Saturday, December 31, 2011

The Not So Top 10

For a couple of years, I only had about 12 regular blog readers (and I am so grateful for you!  You are beloved friends who helped me to keep writing.).  Then things took off this last year, thanks to the generosity of some of my fellow bloggers.  I am so honored by all of the blog views and comments--you all rock!  And I wanted to share a few posts that I like, even though they are not the most commonly viewed ones.  They were all written before 2011, so I am hoping that you may find some that you haven't seen.  :)

1.   Shame Off You!

2.  My Favorite Perfume

3.  Languages of Love and Punishment

4.  Jesus Wept

5.  Why Christians Should Breastfeed in Public

6.  Scrubbing Toesies in Foreign Languages

7.  Shall We Dance?

8.  Is it Ever Bad to Be Polite?

9.  Misadventures in Parking

10.  His Banner Over Us is Love

Friday, December 30, 2011

In Defense of Kreeaytiff Nayemz and Youkneec Spellings

If you're different, you stand out 5
Image credit suvodeb on Flickr
Confession is good for the soul, so I am going to let you in on a secret.  I think that unusual names and nontraditional spellings are cool.   Why is this a confession, you ask?  After all, the people I spend time with are pretty tolerant, by and large.  We make choices that are a bit outside of the mainstream and look at the world though our own individual lenses.  So it never fails to surprise me when I see posts mocking unusual names or non-traditional spellings.  I am not talking about parents naming their kids something degrading, like Poopy.  And, of course, some of the criticism is gentle ribbing, noting the poster's accidental flubbing of pronunciation.  But a surprising amount comes across as a bit malicious, and I just don't get it.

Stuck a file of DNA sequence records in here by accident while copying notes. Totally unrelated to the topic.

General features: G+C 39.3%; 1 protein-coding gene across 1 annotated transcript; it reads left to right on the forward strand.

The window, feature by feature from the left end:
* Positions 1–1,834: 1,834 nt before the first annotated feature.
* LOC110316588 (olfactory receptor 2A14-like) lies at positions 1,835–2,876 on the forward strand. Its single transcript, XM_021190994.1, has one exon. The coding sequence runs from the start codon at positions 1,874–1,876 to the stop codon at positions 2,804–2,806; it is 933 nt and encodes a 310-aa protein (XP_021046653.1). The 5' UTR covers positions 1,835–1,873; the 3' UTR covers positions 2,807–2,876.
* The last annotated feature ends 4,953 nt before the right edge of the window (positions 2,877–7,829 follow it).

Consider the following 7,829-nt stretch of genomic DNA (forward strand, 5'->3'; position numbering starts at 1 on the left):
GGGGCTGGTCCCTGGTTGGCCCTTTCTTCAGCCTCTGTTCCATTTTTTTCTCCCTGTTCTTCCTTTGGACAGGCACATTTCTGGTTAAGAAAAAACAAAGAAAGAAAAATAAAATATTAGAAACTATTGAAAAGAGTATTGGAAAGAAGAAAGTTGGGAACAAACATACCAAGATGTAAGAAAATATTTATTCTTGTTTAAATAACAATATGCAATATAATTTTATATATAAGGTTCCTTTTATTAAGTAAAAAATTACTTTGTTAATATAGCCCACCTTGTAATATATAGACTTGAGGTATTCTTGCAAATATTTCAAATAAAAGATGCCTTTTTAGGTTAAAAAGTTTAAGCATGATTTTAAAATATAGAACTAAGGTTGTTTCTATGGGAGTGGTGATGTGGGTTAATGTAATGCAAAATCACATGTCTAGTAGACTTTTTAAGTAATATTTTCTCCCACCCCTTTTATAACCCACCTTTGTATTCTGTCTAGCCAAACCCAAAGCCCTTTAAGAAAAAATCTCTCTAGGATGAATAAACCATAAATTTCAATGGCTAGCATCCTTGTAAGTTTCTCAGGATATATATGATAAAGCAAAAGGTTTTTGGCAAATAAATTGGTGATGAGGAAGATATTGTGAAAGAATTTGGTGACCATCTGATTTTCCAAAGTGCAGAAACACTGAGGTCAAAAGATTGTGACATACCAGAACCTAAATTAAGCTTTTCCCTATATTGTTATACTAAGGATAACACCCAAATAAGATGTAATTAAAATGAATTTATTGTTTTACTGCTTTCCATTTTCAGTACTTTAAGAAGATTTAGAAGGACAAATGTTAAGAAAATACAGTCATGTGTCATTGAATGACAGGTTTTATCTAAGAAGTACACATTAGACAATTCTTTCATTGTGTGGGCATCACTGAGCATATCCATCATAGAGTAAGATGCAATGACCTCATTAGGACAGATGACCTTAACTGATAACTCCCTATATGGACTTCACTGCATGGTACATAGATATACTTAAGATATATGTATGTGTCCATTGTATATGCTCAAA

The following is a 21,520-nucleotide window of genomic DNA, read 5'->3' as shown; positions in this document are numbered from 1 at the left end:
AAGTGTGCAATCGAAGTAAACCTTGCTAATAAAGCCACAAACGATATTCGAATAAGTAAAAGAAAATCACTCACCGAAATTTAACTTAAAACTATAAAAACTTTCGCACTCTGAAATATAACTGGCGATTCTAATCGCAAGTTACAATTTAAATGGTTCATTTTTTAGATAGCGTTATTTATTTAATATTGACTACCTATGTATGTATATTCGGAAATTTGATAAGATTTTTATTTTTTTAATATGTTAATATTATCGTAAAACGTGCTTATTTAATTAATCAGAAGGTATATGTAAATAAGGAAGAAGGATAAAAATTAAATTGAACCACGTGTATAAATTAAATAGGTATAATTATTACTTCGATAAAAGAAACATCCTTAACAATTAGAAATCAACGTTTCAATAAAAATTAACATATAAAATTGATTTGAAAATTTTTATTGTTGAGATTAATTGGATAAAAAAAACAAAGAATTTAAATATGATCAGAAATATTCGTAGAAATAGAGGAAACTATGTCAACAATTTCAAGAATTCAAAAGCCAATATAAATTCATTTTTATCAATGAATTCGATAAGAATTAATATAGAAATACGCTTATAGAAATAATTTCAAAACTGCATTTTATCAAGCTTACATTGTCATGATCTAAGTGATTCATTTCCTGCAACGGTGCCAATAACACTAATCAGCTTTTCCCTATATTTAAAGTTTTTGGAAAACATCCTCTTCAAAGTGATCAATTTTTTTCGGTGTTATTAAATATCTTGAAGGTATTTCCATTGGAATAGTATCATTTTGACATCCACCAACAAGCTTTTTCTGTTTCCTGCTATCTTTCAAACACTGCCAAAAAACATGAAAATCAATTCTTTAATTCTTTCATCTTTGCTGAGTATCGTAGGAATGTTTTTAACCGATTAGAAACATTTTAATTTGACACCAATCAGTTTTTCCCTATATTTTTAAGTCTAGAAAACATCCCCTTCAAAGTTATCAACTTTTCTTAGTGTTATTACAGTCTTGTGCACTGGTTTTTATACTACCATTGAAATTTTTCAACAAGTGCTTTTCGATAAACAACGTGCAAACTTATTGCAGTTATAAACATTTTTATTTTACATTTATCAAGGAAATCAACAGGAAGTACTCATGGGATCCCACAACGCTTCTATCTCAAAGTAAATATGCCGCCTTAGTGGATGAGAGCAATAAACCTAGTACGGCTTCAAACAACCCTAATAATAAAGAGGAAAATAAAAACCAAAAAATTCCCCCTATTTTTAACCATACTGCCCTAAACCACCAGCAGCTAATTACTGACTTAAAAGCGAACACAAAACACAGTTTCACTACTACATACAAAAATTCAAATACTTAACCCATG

I'll acknowledge up front that I am biased.  My own name, although common in Mexico, is very unusual here.  Few people get it right on the first try.  I have been called everything from Dooley to Doushay (yeah, really) and pretty much anything else that has any part of Dulce in it.  We used to get telemarketers calling for Dulcky.  I get that it can be aggravating for both sides to have a name that isn't easily pronounced on the first try.

And yes, I remember feeling disappointed at times when I couldn't find mass-market personalized items when I was a child. But that was a fleeting thing

Even more, though, I remember vigorously nodding along as my favorite literary heroine insisted that "Anne-with-an-e" looked much better than "Ann", that a "K" was much more alluring than a smug-looking "C" and that she could see all the sharp angles and corners in a "W" when it was spoken. 

I feel the pleasure of recognition when someone recalls my name or makes the effort to pronounce it correctly. 

I am also a teacher who learns a large number of names every semester, and it is actually very nice to see or hear names that stand out a bit.  I find that they stay in my mind much more readily than common names with conventional spellings.  I always ask my students to introduce themselves as they prefer to be addressed in the beginning, and it is never a problem.

Names are important.  We thought and prayed long and hard before choosing our childrens' names.  We gave careful consideration to the meanings behind them, how they would come across in both Spanish and English, and yes, even to the spellings.  And although none of them are in recent top 10 lists, none are particularly unusual.  But each of their names beautifully reflects the child.  They have made their names even more lovely to me because now I see them when I hear that name.  And that is every bit as true for kids with creative spellings or simply unusual names.

Whatever names you have given your children, however you have chosen to spell them, I celebrate the meaning, beauty and uniqueness of your child.  Of you.  Of your own way of seeing things and the way that is highlighted in the way you address your child.  And I believe that other people will, too.  (If you have gotten the argument that your child won't be taken seriously with an unusual name, let me say that in my experience, true leaders are open to innovation and creativity and are unlikely to judge your child negatively).